Doug Medin Study Contrasts Native American and Non-Native Storybooks

Doug Medin Study Contrasts Native American and Non-Native Storybooks

Doug Medin

Culture shapes U.S. classroom learning in many ways, with the primary but often unnoticed influence being European-American culture, according to professor Douglas Medin. He and his co-researchers shone a light on one example of culture shaping science thinking by comparing children’s stories written by both Native American and non-Native authors.

In this recent study, Medin and his colleagues examined stories for 4- to 8-year-olds with Native American and non-Native authors. They found important differences in the depictions of nature and the relationship between humans and nature that have implications for science teaching.

Medin’s co-authors for an article on this study in the International Journal of Science Education are Morteza Dehghani of the University of Southern California, Megan Bang (PhD09) of the University of Washington, and Ananda Marin (PhD13), Erin Leddon and Sandra Waxman of Northwestern University. All are affiliated with Northwestern as graduates or faculty members.

The study’s overall finding was that Native storybooks are more intimately engaged with the rest of nature than non-Native books. The researchers identified cultural differences in the knowledge orientations of Native Americans and European Americans that were reflected in the children’s books.

The researchers found four main differences between Native and non-Native stories:

  • Native-authored storybooks were more likely to indicate context through language choice and tense.
  • Native books provided deeper, more complex information about the natural world — such as specific rather than general categories of fish.
  • Showing an emphasis on intergenerational relationships and respect for elders, Native books were more likely to include terms for second-degree relationships.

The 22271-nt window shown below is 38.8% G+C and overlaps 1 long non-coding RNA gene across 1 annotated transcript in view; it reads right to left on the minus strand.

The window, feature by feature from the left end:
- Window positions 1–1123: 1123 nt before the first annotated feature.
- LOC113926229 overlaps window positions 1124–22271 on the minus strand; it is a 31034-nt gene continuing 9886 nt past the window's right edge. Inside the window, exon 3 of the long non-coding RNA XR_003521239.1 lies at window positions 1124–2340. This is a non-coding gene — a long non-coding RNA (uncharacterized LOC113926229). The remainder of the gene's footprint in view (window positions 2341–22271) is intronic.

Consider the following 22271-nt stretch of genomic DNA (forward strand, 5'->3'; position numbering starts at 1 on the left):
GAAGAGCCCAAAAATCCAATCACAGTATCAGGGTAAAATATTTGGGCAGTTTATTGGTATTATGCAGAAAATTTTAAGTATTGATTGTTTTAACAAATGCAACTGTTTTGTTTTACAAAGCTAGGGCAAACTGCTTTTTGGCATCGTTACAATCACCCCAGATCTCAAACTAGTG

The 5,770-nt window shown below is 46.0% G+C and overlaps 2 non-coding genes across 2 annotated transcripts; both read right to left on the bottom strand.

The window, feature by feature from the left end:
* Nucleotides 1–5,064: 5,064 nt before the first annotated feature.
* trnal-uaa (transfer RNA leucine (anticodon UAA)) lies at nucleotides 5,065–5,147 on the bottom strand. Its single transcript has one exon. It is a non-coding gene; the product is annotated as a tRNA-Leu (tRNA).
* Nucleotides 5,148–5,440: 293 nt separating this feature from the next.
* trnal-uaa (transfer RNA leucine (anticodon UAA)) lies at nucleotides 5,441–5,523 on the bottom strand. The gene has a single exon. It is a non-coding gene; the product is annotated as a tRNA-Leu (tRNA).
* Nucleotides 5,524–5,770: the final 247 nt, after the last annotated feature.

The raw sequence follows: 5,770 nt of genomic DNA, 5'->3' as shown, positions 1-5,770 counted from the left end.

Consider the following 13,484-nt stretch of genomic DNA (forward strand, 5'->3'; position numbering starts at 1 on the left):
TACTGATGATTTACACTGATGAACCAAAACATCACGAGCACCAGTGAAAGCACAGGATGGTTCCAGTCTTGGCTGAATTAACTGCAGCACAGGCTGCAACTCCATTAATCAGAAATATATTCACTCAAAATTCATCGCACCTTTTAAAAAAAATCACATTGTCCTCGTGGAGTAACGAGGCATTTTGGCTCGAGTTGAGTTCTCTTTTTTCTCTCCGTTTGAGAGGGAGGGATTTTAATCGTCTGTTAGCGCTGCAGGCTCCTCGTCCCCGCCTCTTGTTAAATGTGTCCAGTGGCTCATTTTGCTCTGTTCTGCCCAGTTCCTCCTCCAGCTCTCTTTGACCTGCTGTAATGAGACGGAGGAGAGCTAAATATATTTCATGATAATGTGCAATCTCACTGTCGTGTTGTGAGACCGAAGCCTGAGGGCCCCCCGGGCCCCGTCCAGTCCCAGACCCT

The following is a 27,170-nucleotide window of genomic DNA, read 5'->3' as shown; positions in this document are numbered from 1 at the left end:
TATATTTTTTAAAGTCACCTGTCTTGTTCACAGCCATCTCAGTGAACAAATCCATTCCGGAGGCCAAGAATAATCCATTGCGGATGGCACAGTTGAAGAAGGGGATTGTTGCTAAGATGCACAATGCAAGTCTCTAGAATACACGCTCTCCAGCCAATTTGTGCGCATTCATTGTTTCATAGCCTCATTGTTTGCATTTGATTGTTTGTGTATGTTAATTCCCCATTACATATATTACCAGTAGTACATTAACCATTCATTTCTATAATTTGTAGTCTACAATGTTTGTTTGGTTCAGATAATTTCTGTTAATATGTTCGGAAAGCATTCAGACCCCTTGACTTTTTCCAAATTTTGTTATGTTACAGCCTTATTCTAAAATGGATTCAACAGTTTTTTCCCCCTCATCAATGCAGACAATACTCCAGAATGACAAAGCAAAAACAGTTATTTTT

• Native books were more likely to indicate causes of events and processes in nature, such as cycles of seasons.

This study has interesting implications for elementary school teaching. “Inclusion of Native-authored storybooks in elementary science inquiry units could foster the development of relational thinking about the natural world, regardless of a child’s background,” the authors say. “Native storybooks may shape attention to the natural world in productive ways for science learning because they call attention to complex natural events, process and relationships.”

For more than a decade, Medin’s research team has focused on the role of culture and related orientations in the development of knowledge and reasoning about the natural world. Through community research they have collaborated in considering the knowledge orientation of two Native American communities — one in Chicago through the American Indian Center and the other in Wisconsin with the Menominee tribe.

Medin is the Louis W. Menk Professor of Psychology and holds a joint appointment in Education and Social Policy. He is a member of the National Academy of Education, the American Academy of Arts and Sciences, and the National Academy of Sciences. Medin is also a recipient of an American Psychological Association Presidential Citation and the APA Distinguished Scientific Contribution Award.

By Marilyn Sherman
Last Modified: 5/28/14